There are also different types of cloud services. The main services are as follows:
Infrastructure as a service (IaaS)
This is the most simple set-up for cloud computing. IaaS allows you to rent IT infrastructure (such as virtual machines (VMs), storage, networks, etc.) from a cloud provider. It can be cost-efficient as it is provided on a pay-as-you-go basis, so you only pay for what you use. AWS Services EC2, Google Compute Engine (GCE), and Azure VMs are some examples of IaaS.
Platform as a service (PaaS)
These are cloud services that supply an on-demand environment for developing, testing, delivering and managing applications. With these, you can quickly create web or mobile apps without worrying about a wider infrastructure. Examples include AWS Elastic Beanstalk, Microsoft Azure Web Apps and Google Cloud SQL.
Software as a service (SaaS)
SaaS allows you to deliver software over the internet. Users can then connect to the application online, using whatever device they like. With SaaS, the cloud providers take care of all the infrastructure. The likes of Salesforce, Slack, DocuSign, MailChimp, and Dropbox all run using SaaS.
Serverless computing, or Functions as a service (FaaS), provides a mechanism for running code separately, but in addition to, all of the above. Why would you want to do that? Well it’s essentially a way to have essential application tasks run without having to code them in to your applications. The less monolithic code in your apps, the easier they are to maintain and develop.
What are the advantages and disadvantages of cloud computing?
Easy to implement
Cloud hosting means the physical infrastructure is already in place and is managed for you.
You can access the cloud wherever you are and with whatever device you’re using with just a browser. This is great for businesses where employees are working from various locations.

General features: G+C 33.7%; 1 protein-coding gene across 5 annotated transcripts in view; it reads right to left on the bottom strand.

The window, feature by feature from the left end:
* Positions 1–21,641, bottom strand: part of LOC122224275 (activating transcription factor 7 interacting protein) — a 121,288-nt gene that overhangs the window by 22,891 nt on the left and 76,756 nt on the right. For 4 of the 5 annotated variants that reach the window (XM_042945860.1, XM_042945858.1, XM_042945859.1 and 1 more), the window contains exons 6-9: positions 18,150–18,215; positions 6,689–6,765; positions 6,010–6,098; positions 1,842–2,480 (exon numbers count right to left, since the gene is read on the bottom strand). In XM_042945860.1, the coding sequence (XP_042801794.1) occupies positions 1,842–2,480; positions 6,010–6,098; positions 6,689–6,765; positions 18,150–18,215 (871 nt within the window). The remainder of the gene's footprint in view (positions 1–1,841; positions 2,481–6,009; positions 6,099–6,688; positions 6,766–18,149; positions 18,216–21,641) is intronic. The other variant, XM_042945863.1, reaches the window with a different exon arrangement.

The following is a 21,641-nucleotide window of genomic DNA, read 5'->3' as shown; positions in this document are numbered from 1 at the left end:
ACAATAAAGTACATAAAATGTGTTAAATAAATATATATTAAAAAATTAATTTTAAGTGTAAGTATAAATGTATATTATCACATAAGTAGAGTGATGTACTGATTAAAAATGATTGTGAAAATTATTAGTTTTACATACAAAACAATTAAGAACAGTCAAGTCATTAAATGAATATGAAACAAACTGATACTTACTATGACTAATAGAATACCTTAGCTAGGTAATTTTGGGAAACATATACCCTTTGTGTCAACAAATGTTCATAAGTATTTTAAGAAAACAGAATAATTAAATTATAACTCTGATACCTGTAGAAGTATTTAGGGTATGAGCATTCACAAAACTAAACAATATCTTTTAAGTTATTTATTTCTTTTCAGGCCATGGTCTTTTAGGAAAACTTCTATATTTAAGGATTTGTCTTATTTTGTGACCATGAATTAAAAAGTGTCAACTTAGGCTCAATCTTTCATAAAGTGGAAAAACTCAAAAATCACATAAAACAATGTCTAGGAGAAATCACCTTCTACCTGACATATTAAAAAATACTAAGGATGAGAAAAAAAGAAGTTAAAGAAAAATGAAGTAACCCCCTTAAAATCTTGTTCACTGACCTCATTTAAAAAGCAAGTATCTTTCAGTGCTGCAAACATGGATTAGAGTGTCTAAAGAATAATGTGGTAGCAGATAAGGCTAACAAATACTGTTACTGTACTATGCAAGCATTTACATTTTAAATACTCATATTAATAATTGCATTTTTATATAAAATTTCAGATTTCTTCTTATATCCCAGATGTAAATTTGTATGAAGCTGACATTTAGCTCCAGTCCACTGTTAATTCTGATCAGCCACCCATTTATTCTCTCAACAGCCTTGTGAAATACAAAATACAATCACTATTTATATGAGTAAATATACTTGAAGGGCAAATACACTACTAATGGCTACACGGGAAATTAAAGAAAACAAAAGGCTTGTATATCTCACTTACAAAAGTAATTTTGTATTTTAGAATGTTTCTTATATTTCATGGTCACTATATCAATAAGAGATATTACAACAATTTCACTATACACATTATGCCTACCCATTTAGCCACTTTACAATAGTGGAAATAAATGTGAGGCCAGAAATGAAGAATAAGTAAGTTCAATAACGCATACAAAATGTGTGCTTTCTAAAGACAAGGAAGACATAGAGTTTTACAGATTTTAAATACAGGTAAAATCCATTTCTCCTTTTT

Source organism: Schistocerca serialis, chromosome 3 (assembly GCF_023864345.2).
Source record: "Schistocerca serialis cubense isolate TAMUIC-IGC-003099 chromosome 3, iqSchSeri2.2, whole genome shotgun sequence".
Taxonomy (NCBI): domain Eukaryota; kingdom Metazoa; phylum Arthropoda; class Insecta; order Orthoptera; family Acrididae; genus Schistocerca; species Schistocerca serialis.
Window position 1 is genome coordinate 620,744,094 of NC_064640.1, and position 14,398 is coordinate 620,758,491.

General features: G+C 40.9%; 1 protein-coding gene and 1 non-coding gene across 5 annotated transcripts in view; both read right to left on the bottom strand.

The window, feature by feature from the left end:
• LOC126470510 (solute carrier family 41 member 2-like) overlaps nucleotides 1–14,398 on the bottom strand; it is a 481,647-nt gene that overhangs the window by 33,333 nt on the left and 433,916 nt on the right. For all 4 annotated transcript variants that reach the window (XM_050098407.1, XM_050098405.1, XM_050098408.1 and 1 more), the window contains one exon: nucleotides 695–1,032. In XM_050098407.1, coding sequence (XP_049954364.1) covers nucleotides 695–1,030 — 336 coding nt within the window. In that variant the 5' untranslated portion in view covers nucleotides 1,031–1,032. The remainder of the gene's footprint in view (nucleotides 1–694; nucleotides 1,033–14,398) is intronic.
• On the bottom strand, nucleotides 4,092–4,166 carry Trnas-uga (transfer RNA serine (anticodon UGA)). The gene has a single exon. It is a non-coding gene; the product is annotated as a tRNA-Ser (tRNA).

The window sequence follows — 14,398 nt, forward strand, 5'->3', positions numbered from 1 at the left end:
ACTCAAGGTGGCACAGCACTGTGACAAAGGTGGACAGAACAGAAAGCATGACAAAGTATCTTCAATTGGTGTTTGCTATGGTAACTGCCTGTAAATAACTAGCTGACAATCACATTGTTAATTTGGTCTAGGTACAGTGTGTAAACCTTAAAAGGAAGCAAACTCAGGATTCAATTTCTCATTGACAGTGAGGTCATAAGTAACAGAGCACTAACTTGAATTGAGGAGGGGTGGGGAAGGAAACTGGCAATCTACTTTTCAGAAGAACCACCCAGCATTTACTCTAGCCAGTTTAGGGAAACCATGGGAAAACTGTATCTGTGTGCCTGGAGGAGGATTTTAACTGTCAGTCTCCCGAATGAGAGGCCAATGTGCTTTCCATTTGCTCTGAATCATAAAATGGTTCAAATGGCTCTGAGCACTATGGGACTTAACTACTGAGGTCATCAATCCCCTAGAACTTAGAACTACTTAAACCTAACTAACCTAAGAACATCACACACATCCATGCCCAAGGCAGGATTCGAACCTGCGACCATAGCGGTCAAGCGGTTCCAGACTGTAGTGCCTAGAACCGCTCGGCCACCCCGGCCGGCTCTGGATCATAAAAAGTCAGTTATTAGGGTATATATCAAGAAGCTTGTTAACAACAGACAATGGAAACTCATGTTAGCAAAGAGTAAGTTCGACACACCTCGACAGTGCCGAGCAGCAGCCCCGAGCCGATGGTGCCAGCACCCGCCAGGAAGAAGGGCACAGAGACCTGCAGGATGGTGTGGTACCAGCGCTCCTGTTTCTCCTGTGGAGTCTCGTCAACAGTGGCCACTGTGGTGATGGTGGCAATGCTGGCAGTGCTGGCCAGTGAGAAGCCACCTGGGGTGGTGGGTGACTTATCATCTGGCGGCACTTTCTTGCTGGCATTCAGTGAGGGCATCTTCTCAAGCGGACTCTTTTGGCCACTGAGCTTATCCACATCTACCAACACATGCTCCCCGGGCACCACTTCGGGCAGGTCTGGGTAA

Some cloud resources have built in maintenance systems that actively avoid downtime (Google VM Instances, for example).
Compared to offline technologies, cloud based services often offer a lower TCO.
No longer in complete control
If there are issues beyond your rented resources, your administrators will not have access to the underlying platform to troubleshoot or fix it.
You’ll still need BCDR
Although the further towards SaaS you go with your resources, the more responsibility the vendor has over them, it is always a collaboration. You still need to think out BCDR (Business Continuity and Disaster Recovery).
Not all cloud providers are the same
Not all cloud vendors offer the same uptime guarantees. And some resources are only available from that one vendor.
Who provides cloud computing services?
Google Cloud Platform
Google offer a wide range of storage, application platforms and integrated data analytics services. Most products from the wider Google ecosystem such as Search, Maps, GSuite (with Active Directory sync) etc. integrate with the cloud seamlessly.
Microsoft’s public cloud computing system also offers a wide range of services, including Azure AD, analytics, storage and networking. One of Microsoft’s main advantages is that their back catalogue of on premise applications are tightly integrated with their cloud.
Amazon Web Services (AWS)
Once again, AWS offers tools to help with multiple functionalities such as compute power, database storage and content delivery. AWS was the first major player in the cloud market.
What is needed to be able to use cloud computing services within a business?
There are some practical things you’ll need for successful cloud computing, such as IT support, suitable software and appropriate hardware, but one of the most important things you’ll need is a fully-trained workforce. It’s easy to sign up to a cloud provider and start using resources. However, choosing the most cost effective solutions, securing your environment, and being able to administer your estate are all key components when it comes to maximising your potential.
That’s why at Jellyfish Training, we offer a broad curriculum of Google Cloud training delivered by certified industry experts. With courses designed to suit all levels of experience and covering a variety of Google Cloud Platform technologies, we can help you learn everything you need to know about cloud computing with GCP. If you’re starting your cloud learning journey, we recommend beginning with our Google Cloud Fundamentals: Core Infrastructure training course.
For more information about the training we offer, explore the full list of our online and classroom courses.